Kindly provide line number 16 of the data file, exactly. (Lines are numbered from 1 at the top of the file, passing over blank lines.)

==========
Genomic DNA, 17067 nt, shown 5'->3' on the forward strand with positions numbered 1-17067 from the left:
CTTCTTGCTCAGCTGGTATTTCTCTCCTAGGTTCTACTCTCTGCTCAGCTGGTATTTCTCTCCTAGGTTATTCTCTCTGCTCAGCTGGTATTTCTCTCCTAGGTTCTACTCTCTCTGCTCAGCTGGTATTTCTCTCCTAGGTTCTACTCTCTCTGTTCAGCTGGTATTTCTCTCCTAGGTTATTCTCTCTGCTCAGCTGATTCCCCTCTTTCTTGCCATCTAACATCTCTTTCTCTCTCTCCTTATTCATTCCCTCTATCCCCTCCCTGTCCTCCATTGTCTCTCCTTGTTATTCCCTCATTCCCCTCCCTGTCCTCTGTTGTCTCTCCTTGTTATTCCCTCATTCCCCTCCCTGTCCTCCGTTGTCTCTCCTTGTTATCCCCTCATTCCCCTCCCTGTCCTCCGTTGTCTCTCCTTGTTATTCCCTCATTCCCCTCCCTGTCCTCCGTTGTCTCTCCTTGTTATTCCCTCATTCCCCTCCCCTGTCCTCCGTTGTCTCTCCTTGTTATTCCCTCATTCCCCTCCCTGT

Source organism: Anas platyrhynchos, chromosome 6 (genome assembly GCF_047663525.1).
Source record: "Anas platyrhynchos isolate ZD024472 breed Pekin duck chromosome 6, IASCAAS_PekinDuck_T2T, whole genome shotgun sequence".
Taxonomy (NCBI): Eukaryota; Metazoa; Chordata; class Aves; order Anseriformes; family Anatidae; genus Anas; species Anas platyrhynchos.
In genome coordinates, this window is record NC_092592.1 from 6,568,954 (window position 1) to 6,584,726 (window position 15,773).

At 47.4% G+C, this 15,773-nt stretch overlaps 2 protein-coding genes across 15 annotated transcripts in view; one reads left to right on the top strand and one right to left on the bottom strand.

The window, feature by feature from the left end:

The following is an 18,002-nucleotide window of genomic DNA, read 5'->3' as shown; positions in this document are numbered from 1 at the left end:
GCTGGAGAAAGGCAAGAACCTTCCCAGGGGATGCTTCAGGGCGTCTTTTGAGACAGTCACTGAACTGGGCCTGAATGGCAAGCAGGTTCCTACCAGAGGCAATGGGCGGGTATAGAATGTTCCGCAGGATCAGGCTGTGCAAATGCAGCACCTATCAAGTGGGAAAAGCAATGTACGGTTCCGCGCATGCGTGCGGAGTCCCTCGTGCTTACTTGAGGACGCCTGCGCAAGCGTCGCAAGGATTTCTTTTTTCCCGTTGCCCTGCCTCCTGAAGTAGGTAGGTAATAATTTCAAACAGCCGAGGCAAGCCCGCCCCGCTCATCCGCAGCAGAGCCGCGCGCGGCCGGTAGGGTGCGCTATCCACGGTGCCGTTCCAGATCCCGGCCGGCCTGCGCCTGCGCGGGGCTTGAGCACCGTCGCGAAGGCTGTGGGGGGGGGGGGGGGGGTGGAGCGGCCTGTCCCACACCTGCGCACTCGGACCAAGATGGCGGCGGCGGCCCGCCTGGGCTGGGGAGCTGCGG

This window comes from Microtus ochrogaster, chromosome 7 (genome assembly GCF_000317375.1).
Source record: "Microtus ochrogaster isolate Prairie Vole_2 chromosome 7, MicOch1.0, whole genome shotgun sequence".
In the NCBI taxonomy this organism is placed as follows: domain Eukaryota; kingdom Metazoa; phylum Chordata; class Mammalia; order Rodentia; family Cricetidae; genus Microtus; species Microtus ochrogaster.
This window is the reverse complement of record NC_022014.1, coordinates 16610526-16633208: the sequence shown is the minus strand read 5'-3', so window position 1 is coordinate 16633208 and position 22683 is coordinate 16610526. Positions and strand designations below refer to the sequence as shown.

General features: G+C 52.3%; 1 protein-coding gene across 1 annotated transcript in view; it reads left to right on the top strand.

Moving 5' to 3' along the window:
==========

Moving 5' to 3' along the window: